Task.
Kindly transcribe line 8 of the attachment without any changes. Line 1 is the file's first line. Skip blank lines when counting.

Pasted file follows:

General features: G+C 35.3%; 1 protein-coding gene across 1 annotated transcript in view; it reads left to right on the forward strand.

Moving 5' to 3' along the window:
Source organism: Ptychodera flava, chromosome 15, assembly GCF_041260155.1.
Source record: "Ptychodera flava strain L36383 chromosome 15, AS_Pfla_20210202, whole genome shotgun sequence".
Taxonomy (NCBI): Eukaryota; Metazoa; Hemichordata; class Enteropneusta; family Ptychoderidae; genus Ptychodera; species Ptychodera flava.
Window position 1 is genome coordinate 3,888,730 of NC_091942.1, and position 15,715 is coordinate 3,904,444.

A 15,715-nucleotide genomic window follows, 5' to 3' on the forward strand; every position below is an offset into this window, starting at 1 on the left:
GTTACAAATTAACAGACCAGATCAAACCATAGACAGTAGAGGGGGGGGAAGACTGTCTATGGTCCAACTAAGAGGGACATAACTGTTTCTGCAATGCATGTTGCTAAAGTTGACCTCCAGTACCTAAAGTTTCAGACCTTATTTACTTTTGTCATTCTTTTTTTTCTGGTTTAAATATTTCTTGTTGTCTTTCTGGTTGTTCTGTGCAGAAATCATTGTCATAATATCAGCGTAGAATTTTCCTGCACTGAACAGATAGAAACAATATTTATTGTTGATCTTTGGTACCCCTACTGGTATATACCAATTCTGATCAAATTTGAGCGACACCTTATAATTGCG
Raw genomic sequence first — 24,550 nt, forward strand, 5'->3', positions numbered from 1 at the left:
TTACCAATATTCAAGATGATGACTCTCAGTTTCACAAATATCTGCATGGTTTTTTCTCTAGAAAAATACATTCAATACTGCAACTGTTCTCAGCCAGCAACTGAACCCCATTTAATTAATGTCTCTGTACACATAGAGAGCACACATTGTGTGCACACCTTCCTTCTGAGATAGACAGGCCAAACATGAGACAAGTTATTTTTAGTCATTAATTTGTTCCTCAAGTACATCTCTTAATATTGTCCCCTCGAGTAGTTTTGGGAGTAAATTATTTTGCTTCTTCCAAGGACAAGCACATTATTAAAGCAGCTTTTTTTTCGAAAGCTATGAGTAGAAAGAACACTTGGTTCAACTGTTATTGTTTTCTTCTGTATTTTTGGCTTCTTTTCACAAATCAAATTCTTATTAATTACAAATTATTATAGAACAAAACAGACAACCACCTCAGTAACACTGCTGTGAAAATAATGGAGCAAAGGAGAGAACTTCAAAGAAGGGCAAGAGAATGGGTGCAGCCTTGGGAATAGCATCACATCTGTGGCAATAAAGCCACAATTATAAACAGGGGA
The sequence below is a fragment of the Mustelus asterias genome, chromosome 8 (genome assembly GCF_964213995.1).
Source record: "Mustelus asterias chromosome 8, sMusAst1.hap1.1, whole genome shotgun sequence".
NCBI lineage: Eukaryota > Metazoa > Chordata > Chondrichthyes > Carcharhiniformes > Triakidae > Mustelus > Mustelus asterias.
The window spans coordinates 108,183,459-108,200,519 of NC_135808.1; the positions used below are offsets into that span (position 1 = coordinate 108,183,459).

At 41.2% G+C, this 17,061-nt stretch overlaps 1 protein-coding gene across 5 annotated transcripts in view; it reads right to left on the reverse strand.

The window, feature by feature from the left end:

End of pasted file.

GTTACAAATTAACAGACCAGATCAAACCATAGACAGTAGAGGGGGGGGAAGACTGTCTATGGTCCAACTAAGAGGGACATAACTGTTTCTGCAATGCATGTTGCTAAAGTTGACCTCCAGTACCTAAAGTTTCAGACCTTATTTACTTTTGTCATTCTTTTTTTTCTGGTTTAAATATTTCTTGTTGTCTTTCTGGTTGTTCTGTGCAGAAATCATTGTCATAATATCAGCGTAGAATTTTCCTGCACTGAACAGATAGAAACAATATTTATTGTTGATCTTTGGTACCCCTACTGGTATATACCAATTCTGATCAAATTTGAGCGACACCTTATAATTGCG